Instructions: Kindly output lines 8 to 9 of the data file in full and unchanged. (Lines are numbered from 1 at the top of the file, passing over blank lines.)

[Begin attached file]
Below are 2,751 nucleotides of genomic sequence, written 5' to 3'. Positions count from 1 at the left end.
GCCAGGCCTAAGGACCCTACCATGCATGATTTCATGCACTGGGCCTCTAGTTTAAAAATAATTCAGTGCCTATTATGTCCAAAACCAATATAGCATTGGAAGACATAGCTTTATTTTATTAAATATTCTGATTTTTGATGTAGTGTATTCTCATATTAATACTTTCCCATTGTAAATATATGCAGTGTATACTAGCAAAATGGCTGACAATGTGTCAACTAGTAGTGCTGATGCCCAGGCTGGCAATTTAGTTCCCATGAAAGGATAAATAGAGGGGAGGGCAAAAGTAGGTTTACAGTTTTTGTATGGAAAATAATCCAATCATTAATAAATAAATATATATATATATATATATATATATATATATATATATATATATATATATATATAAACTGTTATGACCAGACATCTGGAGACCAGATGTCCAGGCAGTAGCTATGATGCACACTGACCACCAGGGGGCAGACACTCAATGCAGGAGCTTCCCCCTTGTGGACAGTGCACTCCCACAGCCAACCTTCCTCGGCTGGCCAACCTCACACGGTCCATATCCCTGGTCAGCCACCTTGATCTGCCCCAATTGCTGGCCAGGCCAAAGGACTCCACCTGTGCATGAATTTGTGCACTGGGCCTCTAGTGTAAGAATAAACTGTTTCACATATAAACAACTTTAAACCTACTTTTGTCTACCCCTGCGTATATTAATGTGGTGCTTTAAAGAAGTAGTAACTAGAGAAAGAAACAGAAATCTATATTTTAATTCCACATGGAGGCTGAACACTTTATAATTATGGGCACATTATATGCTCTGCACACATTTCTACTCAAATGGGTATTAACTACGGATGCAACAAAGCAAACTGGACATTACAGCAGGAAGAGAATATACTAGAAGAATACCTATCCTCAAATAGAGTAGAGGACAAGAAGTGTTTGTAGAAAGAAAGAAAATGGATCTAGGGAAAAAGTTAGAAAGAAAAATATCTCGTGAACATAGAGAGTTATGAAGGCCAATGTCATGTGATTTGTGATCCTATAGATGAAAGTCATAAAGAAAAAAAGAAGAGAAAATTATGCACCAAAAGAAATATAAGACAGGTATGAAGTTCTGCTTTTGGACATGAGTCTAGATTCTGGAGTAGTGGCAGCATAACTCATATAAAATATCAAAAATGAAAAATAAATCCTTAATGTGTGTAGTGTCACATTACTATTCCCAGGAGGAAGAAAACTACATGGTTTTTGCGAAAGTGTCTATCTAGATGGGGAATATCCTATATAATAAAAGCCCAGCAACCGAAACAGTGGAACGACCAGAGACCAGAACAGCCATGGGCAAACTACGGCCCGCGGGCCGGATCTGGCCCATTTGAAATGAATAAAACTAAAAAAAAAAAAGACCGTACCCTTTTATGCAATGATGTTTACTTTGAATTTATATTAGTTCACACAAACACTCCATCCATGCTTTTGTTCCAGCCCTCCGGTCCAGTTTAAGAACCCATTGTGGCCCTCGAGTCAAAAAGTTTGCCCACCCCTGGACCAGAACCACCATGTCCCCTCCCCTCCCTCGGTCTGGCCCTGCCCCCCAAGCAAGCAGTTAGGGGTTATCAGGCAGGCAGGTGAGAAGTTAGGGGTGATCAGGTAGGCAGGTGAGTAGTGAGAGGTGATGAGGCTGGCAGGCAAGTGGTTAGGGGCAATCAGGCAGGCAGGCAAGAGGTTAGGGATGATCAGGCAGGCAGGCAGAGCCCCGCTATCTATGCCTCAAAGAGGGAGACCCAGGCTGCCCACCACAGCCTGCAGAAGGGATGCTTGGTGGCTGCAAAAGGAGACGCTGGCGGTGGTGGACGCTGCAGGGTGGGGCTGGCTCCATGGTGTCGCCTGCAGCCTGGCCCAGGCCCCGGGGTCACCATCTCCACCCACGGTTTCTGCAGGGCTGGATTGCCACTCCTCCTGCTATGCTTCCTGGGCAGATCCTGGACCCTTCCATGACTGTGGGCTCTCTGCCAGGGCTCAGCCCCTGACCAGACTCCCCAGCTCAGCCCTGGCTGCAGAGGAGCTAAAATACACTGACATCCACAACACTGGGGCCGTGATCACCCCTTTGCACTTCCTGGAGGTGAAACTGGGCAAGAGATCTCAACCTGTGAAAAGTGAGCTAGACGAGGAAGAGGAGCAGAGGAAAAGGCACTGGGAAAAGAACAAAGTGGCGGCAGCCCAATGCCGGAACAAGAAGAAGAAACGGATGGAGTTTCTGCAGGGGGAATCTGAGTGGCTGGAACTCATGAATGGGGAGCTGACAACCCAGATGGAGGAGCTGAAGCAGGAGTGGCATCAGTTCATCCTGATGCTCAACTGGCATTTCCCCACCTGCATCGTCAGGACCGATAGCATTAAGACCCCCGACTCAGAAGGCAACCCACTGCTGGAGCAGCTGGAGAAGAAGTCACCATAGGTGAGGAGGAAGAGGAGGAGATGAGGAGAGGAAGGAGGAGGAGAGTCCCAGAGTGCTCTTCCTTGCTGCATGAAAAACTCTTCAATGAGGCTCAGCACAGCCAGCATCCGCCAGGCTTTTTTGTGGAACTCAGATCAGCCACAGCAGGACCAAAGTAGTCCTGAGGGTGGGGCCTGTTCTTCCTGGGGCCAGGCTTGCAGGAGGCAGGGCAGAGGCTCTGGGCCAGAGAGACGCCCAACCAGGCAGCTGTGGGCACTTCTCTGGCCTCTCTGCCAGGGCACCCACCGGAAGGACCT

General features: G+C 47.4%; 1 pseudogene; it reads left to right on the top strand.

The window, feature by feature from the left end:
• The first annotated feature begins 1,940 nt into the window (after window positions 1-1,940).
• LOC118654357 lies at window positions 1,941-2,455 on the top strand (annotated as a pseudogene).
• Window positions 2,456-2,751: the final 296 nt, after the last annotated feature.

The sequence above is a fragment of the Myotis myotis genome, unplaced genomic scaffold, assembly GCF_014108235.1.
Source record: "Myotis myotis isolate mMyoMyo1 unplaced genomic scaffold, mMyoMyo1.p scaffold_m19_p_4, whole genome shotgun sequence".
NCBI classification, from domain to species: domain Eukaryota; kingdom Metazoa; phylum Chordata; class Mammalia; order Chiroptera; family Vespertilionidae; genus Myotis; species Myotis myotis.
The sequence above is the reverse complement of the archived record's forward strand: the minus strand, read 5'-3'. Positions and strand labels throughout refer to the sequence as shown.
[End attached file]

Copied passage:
The sequence above is a fragment of the Myotis myotis genome, unplaced genomic scaffold, assembly GCF_014108235.1.
Source record: "Myotis myotis isolate mMyoMyo1 unplaced genomic scaffold, mMyoMyo1.p scaffold_m19_p_4, whole genome shotgun sequence".